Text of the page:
Paddling for her peers...

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A year ago, 15-year-old Yormeliz arrived in Camden from Puerto Rico, faced with a difficult transition. It must have felt like rowing a boat upstream: new high school, new friends, a new city, a new culture.

Yormeliz confronted her fears one by one, paddling onward, and often against the current.

There was the language barrier: stepping into classes taught in English when your primary language is Spanish would be daunting for any of us. Her entrance exam for high school revealed a 3rd-grade reading level. Yormeliz studied with vigor, attained a 3.8 GPA last year, and now reads at a 9th-grade level.

The next challenge was participating in the UrbanTrekker Program, bringing a whole different set of firsts: sleeping in a tent in the wilderness, canoeing in the Pine Barrens, cooking on a Coleman stove, and catching lobsters in Maine. You guessed it: Yormeliz rose to each occasion, and so grew as a person.

And she’s just getting started!

This July, Yormeliz will paddle 52 miles along the Delaware River—from Trenton to Wilmington—to enable 100 of her Camden peers to work this summer at UrbanPromise.

Yormeliz is paddling for her peers.

She isn’t daunted by the fundraising goal of $80,000, which will enable UrbanPromise to remain Camden’s largest employer of teens. Helping to get her friends off the streets and employed in full-time, 8-week jobs as counsellors, coaches, and mentors for younger children in our UrbanPromise summer camps is a challenge she’s willing to embrace.

“When an experience comes up,” Yormeliz says, “and I catch it in my eyes, I have to do it! I must take every opportunity that is offered to me. It’s important for kids like me to have jobs. Paddling for a few days is the least I can do.”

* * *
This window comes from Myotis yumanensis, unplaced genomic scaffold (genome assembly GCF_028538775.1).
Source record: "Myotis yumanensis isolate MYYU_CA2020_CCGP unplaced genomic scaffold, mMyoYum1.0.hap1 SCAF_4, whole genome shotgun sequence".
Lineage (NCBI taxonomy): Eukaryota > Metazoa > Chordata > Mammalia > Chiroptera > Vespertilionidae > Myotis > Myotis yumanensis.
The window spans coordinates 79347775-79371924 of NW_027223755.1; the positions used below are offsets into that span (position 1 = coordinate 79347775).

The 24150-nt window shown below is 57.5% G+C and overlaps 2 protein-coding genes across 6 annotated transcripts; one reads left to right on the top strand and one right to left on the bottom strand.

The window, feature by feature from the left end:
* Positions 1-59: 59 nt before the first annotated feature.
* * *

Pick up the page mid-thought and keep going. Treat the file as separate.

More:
Will you support Yormeliz in her journey?  Every dollar pledged towards Yormeliz’s paddle on the Delaware goes directly to employing teens this summer.

And for every $50 donated, UrbanPromise can keep a teen on payroll for a day, engaging those teens in programs that teach leadership skills, provide academic enrichment, and foster spiritual and social support.

Let’s applaud Yormeliz for her courageous spirit, her tenacity, and her commitment to her city. Let’s tell all our teens that we value their willingness to work. Please help UrbanPromise recognize their diligence with employment this summer.

Yormeliz looks forward to hearing from you!

Gratefully,

Bruce Main
President

PS: Did I tell you that Yormeliz wants to go to medical school and become a cardiologist? How’s that for an audacious dream? I believe she’ll do it.

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